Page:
This book is truly a must-read for all coeliacs. If you haven’t read it, buy it today. You won’t regret it.
This is a new edition to the first book of the same name, published by Sheldon Press back in 2011. I reviewed a copy way back then when I didn’t know that much about coeliac disease and found it so useful in helping me understand the condition. You can read my detailed review of the First Edition of Coeliac Disease – what you need to know here.
You’ll notice that when I read the first edition of this book I was struggling with my own issues with gluten or wheat, I wasn’t quite sure at the time. Since then I have been diagnosed with a wheat allergy. My symptoms are very similar to many of the things coeliacs experience including constipation, bloating, flatulence, chronic stomach cramps, joint pain, I could go on. I always thought I just had IBS but over the years have been able to tolerate less and less wheat in my diet. Whilst I’m not diagnosed a coeliac, living with a wheat allergy has many of the same constraints as coeliac disease (CD), except I can tolerate rye and barley where someone with CD could not.
I also learnt a new word, Freekeh, which as someone with a wheat allergy I should have been aware of already. Freekeh (sometimes spelled frikeh) or farik is a cereal food made from green wheat that goes through a roasting process. Avoid it if you have a wheat allergy!The chapter structure of the new edition is the same, as you would expect, but loads of new information has been added and sections expanded.
One section that really leapt out at me include early in the book where Alex details how coeliac disease was first discovered and treatments approved. It makes for very interesting and difficult reading. What I found most fascinating was that the term ‘coeliac’ was first coined by Greek physician Aretaeus of Cappadocia back in the first century AD. The word coeliac meant simply ‘suffering in the bowels’. His observations were remarkable for the time but sadly very little useful progress was made throughout history until the 1900’s.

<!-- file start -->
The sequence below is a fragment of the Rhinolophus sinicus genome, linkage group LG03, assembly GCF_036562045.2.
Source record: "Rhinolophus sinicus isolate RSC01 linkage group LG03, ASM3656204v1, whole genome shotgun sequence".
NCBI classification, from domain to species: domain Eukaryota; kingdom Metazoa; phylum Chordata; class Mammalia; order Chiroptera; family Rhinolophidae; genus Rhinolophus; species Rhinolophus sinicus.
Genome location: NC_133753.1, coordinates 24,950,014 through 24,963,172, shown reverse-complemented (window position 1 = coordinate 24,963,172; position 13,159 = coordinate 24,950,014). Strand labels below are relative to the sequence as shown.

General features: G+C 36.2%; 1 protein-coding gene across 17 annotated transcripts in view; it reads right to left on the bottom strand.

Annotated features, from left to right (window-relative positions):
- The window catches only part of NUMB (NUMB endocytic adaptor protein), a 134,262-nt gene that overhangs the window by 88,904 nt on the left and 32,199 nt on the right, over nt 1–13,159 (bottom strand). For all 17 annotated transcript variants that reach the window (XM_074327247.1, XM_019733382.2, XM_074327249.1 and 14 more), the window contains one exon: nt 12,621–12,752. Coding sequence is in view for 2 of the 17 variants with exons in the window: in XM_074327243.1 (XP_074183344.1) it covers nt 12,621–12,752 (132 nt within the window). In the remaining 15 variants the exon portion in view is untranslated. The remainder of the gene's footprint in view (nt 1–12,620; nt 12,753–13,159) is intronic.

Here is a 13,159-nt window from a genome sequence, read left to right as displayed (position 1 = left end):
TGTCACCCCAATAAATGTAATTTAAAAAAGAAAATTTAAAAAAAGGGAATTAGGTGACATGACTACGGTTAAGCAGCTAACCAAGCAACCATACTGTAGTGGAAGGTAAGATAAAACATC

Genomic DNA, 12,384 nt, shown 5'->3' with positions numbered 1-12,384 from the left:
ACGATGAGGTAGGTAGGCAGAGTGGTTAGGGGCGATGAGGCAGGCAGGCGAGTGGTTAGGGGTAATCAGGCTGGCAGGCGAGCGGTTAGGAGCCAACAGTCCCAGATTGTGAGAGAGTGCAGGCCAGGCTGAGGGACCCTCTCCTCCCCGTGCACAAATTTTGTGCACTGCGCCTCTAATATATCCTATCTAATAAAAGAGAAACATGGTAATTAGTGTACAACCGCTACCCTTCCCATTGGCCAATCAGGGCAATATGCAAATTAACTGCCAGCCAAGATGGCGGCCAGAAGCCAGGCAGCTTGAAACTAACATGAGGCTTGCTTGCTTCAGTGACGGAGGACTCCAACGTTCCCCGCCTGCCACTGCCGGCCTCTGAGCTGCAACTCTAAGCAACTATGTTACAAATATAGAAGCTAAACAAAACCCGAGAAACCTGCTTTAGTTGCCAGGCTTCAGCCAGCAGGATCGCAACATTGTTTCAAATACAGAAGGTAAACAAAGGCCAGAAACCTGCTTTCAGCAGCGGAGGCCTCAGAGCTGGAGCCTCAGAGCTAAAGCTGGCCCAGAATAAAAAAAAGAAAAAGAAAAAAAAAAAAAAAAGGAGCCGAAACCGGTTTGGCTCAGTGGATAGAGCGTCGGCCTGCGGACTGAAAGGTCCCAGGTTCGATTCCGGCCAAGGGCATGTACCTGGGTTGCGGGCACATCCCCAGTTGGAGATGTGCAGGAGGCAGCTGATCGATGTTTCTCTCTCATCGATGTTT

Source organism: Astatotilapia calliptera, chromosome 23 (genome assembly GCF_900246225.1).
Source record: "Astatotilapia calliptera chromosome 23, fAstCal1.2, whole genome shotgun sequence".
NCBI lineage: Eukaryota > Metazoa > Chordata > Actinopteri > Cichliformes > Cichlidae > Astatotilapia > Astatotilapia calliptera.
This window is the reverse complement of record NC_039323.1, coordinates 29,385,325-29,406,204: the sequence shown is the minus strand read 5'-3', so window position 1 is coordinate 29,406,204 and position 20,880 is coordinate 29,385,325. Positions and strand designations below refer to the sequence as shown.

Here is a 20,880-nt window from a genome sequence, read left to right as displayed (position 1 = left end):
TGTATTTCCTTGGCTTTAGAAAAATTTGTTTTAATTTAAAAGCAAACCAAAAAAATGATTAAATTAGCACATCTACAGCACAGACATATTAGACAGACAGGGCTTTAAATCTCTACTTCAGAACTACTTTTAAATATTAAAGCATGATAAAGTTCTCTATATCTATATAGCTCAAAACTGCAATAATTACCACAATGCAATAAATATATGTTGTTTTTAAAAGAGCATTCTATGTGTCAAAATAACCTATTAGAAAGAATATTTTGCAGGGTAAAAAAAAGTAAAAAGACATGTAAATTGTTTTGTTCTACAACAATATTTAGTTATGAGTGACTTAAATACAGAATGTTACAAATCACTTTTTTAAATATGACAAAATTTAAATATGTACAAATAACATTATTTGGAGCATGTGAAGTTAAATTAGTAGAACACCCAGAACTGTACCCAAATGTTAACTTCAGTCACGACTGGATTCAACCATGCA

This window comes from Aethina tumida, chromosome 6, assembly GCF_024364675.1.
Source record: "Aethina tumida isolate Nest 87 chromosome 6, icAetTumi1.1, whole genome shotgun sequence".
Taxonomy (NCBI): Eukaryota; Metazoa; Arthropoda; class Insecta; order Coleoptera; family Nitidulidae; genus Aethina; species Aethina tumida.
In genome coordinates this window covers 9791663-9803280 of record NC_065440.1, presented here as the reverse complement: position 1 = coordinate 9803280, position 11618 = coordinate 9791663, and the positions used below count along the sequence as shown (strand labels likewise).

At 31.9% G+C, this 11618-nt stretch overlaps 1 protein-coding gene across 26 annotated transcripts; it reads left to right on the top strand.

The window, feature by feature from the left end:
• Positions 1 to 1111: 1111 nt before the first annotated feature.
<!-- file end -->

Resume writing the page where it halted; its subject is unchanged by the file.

For those with coeliac disease today it’s a sobering thought. How many infants died from ‘failure to thrive’ when in fact they had undiagnosed coeliac disease? Even today it is notoriously difficult for coeliacs to get a definitive diagnosis.
If you have coeliac disease, are newly diagnosed or have a family member or friend with the condition, get hold of a copy of this book. It’s really easy to read, well referenced to facilitate dipping in and out, which also makes it a great reference point as well as a very informative and interesting read.
There is also more information about Non Coeliac Gluten Sensitivity which is still not fully understood and has similar symptoms to CD but where both a wheat allergy and CD have been ruled out. Patients with NCGS improve with a gluten free diet and relapse when gluten is reintroduced but more research is needed.
FODMAPS also gets more attention in this edition and rightly so. It is a complex group of foods
The final chapter entitled ‘The Outlook’ details possible future treatments for CD with some interesting advancements. There is one case of a child who has been cured of CD using stem cell therapy but long term success will need to monitored and revisited. Vaccine, enzyme, drug and probiotic therapy could also provide promise but more research is needed. Also some wacky solutions like helminthic therapy, which whilst scientifically unproven, could give hope to those with CD today.
Well done Alex on the rewrite of a very useful little book. I just need to get mine signed now please for when you’re rich and famous 😉